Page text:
A Martian Odyssey -- Stanley G. Weinbaum

Twilight -- John W. Campbell

Helen O'Loy -- Lester del Rey

The Roads Must Roll -- Robert A. Heinlein

Microcosmic God -- Theodore Sturgeon

Nightfall -- Isaac Asimov

The Weapon Shop -- A. E. van Vogt

Mimsy Were the Borogoves -- Lewis Padgett

Huddling Place -- Clifford D. Simak

Arena -- Fredric Brown

First Contact -- Murray Leinster

That Only a Mother -- Judith Merril

Scanners Live in Vain -- Cordwainer Smith

Mars is Heaven -- Ray Bradbury

The Little Black Bag -- C. M. Kornbluth

Born of Man and Woman -- Richard Matheson

Coming Attraction -- Fritz Leiber

The Quest for Saint Aquin -- Anthony Boucher

Surface Tension -- James Blish

The Nine Billion Names of God -- Arthur C. Clarke

It's a Good Life -- Jerome Bixby

The Cold Equations -- Tom Godwin

Fondly Fahrenheit -- Alfred Bester

The Country of the Kind -- Damon Knight

Flowers for Algernon -- Daniel Keyes

A Rose for Ecclesiastes -- Roger Zelazny
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Some of my favorite stories are in here. A classic collection. Similar to Asimov's The Hugo Awards vol. 1 & 2, and to James Gunn's The Road to Science Fiction, 3 volumes. Also similar to Grof Conklin's The Best of Science Fiction and to Healy & McComas's Adventures in Time and Space. No false notes in any of these.
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on April 23, 2016
I read this in college, it was required in my very first class and before then I had never taken the opportunity to dive into science fiction. I was blown away by how much I've enjoyed it. I would kick myself due to not keeping my original book from school, however, after locating this one I was able to re-read my favorite science fiction stories. There is something for everyone in this book and it broadens your horizon. So, like one of the stories, the Roads Must Roll...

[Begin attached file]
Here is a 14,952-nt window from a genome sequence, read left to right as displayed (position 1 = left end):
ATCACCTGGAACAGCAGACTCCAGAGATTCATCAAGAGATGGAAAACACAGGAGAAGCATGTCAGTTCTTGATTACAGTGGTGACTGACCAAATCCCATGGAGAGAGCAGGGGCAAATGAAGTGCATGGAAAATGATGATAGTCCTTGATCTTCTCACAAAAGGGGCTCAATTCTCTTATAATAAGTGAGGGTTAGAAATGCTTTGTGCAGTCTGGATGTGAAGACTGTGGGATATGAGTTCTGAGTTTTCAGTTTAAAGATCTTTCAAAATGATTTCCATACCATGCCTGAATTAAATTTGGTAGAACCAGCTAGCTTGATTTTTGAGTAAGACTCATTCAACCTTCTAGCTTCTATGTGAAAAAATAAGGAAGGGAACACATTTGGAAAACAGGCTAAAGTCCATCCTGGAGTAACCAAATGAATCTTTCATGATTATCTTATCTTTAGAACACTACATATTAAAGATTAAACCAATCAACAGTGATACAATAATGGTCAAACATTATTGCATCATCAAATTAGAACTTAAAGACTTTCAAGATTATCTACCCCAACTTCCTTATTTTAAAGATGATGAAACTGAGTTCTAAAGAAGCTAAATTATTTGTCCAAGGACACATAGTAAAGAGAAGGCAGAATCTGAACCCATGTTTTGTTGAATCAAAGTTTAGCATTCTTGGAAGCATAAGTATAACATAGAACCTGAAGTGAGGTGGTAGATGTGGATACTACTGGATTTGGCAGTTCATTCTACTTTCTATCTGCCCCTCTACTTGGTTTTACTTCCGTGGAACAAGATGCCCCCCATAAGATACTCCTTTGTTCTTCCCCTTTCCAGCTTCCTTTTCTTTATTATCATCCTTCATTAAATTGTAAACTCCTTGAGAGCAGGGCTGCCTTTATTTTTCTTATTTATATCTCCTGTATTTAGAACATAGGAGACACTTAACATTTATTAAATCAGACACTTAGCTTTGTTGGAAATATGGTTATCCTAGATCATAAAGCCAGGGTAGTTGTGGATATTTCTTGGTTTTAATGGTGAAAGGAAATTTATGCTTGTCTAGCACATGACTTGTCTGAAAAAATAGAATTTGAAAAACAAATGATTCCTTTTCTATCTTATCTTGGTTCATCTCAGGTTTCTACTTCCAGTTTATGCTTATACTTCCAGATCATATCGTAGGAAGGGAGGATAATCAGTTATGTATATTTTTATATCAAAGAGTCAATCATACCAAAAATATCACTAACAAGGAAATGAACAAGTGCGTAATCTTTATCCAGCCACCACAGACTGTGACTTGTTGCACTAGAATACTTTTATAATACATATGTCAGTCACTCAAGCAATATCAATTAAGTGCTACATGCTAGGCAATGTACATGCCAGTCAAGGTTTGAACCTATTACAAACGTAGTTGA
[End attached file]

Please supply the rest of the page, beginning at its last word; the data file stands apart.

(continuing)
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on May 13, 2011
Sometime during the mid 1970's, while an undergraduate student majoring in Biology, my brother loaned me an anthology of Science Fiction short stories. One of the stories I had read in that book ("Microcosmic God", By Theodore Sturgeon) left me with such a great impression that it influenced the direction I headed in graduate school. Now, as a microbiological professor for nearly 25 years, I thought it might be nice to have some of my students read the same story. However, after an exhaustive search of my library, checking with my brother, and searching through boxes of books in my mother's attic, I could not find the book. I found a web site that focuses on finding Sci-Fi books and short stories, and they gave me the actual title of the anthology ("The Science Fiction Hall of Fame, Vol. 1: 1929-1964). I immediately went to Amazon's web site, searched, and found and ordered the book. I've re-read the story and realize just how much ahead of his time Sturgeon was back in the early 1940's. There are many other wonderful early Sci-Fi stories in this book, and I'd highly recommend it to anyone who wants to study the evolution of future-thinking through literature. I can't get over how quickly Amazon turns around their orders. And often with no cost shipping!
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on August 11, 2012
This is a great anthology. I'd read some of the stories before, but only those that everyone's read: Flowers for Algernon, Nightfall, The Cold Equations and so on. I think that of all of them, Helen O'Loy was likely my least favorite, and my favorite was a tie between That Only a Mother and Mimsy Were the Borogoves.

There was no overall theme. This isn't an anthology of SciFi horror or Space Opera. The stories run the gamut but all have a sense of their era. Inventiveness, inquisitiveness, and a fear of nuclear war abound, immediately dating the stories. Despite being obviously tied to the movement of the genre at the time, they don't really feel campy or silly the way that some of the stories from Asimov's Before the Golden Age does.

I really recommend this for anyone who loves science fiction.
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on February 11, 2013
I actually used to have this book, for many years, and I read it many times over from cover to cover, but I misplaced it when I moved to a new house many years ago. Naturally I finally got around to looking it up at Amazon, and of course they had it! Yippee! This collection of science fiction short stories is what got me hooked on the genre back in '72, when I was 16, and all the stories are so excellent I just had to read it over and over! The newest version of the book is slightly larger and consequently easier to read due to the slightly larger print. I have a few favorite books, and this is certainly one of them. If you're into classic sci-fi, or sci-fi of ANY period, this book is an absolute MUST for your collection!